The priest, who is also an award winning poet and consultant of the Pontifical Council for Culture, will give nine reflections in total and they generally will be held twice a day, in the morning and afternoon, except on Friday, the last day.

The activities of the Pope and members of the Curia will include morning and evening prayer, and Eucharistic adoration.

The retreat will conclude on the morning of Friday, Feb 23. Until then, all of the Pope’s activities, including the weekly General Audience, Feb 21, are suspended.

Originally, the Spiritual Exercises took place in the Vatican, but Pope Francis moved them to the retreat house, 16 miles outside of Rome.

The retreat house is run by the Society of St Paul. – zenit.org

Over 1000 catechumens enrolled in the Book of the Elect

A section of the RCIA coordinators posing with the concelebrants after the Rite of Election, 18 Feb 2018, Sacred Heart Cathedral Karamunsing.

KOTA KINABALU – Over 1000 catechumens have their names enrolled in the Book of the Elect at the Rite of Election or Enrollment of Names on 18 Feb 2018, first Sunday of Lent, at the Sacred Heart Cathedral here.

Archbishop John Wong officiated the trilingual Rite of Election.  The 1,013 catechumens, their 865 sponsors/godparents, 151 facilitators and 17 parish pastors, gathered at the cathedral for the rite.  The catechumens publicly expressed their desire for baptism.  Their names were recorded in their respective parish books which were duly presented to the prelate by the coordinators for his signature.  They are now called the Elect.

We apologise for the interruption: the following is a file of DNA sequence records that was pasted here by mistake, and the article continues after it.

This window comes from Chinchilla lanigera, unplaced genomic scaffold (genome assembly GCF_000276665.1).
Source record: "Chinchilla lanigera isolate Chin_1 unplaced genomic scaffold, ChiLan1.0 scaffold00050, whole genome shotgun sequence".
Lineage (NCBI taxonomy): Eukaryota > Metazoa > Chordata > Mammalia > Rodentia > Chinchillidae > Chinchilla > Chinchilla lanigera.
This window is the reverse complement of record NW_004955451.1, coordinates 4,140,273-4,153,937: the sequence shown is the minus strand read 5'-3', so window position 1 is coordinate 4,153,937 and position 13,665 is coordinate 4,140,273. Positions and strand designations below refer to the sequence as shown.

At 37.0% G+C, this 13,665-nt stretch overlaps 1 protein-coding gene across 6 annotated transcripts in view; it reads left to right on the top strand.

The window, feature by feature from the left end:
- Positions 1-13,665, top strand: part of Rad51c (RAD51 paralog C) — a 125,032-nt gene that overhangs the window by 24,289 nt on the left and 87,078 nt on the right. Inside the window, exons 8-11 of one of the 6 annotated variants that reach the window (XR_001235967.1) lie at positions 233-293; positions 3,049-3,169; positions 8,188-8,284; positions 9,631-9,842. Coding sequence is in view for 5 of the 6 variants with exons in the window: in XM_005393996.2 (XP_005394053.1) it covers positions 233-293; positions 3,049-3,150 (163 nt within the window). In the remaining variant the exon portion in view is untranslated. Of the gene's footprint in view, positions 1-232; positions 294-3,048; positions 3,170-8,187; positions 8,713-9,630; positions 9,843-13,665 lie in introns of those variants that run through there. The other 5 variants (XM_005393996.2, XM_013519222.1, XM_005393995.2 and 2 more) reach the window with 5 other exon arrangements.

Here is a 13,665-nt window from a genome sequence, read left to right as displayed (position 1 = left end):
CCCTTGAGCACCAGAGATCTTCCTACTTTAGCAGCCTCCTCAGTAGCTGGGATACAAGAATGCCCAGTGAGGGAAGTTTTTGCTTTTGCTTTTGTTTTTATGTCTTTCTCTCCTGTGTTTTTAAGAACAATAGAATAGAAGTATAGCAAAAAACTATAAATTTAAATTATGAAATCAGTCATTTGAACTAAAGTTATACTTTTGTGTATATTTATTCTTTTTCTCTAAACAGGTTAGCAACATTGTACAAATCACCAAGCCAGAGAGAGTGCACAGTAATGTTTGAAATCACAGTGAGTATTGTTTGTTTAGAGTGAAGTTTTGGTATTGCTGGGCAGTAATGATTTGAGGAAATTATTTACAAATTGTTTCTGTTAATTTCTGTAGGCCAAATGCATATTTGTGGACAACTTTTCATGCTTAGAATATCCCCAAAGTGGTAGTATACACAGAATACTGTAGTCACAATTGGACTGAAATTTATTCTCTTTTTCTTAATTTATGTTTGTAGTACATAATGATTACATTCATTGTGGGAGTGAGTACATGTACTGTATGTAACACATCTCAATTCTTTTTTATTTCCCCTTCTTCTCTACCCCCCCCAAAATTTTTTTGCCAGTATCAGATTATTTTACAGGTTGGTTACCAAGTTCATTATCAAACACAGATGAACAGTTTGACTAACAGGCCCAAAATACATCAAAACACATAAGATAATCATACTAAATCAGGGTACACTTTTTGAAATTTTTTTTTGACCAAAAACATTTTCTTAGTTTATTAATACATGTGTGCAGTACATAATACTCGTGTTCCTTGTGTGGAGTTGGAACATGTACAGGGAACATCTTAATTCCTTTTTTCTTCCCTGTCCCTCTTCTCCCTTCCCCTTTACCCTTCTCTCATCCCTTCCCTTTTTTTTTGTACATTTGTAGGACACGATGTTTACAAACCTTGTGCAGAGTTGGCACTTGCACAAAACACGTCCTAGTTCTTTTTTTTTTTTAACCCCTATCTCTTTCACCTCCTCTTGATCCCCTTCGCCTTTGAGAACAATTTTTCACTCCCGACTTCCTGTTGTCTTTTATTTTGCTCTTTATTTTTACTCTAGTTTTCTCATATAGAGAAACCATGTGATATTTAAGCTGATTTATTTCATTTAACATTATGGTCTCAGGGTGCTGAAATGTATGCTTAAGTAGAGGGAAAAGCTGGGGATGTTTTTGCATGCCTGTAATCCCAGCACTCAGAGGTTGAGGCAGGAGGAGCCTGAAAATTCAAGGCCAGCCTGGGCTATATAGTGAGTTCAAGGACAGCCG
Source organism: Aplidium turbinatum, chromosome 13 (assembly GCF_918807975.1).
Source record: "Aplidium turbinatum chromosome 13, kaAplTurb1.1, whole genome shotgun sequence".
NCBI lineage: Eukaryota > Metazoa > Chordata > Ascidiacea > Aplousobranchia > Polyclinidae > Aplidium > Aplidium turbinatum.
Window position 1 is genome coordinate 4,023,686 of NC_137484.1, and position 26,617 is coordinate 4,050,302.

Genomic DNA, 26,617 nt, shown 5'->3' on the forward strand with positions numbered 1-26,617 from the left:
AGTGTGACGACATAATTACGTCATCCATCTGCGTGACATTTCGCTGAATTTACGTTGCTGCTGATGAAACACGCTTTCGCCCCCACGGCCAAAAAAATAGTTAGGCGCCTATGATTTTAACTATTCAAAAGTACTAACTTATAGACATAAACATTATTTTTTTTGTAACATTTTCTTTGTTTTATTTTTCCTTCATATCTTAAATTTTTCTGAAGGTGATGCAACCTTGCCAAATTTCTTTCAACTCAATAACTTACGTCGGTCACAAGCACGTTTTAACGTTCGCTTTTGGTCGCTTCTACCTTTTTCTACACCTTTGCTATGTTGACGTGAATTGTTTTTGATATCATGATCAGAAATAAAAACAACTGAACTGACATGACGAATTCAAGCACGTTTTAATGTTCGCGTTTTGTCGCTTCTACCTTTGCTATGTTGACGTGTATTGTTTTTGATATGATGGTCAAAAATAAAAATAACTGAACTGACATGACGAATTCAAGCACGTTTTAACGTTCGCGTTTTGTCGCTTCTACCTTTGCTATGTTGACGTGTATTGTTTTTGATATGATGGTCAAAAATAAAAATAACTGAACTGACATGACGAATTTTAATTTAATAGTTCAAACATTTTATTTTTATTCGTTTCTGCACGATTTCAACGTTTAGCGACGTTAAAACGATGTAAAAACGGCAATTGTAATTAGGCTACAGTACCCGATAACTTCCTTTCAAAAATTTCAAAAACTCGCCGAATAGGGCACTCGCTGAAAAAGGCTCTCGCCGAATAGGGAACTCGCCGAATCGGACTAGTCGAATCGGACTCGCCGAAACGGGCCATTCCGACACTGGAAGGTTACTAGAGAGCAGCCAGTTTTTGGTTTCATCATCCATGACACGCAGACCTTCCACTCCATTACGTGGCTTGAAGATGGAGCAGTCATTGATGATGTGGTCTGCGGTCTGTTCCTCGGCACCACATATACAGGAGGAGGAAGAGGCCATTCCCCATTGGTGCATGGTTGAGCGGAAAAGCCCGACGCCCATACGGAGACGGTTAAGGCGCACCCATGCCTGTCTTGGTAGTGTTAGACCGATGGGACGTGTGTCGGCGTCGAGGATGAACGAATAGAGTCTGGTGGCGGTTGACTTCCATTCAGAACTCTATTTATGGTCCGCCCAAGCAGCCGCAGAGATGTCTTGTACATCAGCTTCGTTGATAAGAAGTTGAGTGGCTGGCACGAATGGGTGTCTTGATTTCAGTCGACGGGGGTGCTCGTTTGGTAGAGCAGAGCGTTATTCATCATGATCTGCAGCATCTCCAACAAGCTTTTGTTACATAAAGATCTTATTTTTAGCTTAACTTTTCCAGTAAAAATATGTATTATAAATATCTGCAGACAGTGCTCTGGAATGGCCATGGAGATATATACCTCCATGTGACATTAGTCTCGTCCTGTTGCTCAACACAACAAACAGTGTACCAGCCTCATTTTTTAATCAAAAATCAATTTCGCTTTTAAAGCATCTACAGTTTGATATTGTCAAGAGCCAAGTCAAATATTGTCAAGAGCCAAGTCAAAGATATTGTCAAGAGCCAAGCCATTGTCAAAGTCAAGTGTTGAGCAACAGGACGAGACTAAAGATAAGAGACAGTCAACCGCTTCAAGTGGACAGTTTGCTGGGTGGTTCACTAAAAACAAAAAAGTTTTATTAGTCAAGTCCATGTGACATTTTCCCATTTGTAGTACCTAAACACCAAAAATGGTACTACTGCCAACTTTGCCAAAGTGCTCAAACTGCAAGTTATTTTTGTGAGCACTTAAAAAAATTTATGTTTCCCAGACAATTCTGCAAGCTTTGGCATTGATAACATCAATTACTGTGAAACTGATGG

The days of Lent are the final Period of Purification and Enlightenment leading up to the Easter Vigil. Lent is a period of preparation marked by prayer, study, and spiritual direction for the Elect, and prayers for them by the parish communities. The Celebration of the Sacraments of Initiation takes place during the Easter Vigil Liturgy on Holy Saturday, Mar 31, and on Easter Sunday, Apr 1, when the Elect receives the sacraments of Baptism, Confirmation and Holy Eucharist.

The Elect came from the 18 parishes and two sub-parishes in the archdiocese with Ranau having the largest contingent of 140.  Labuan has its own Rite of Election (47 Elect) due to its geographical location.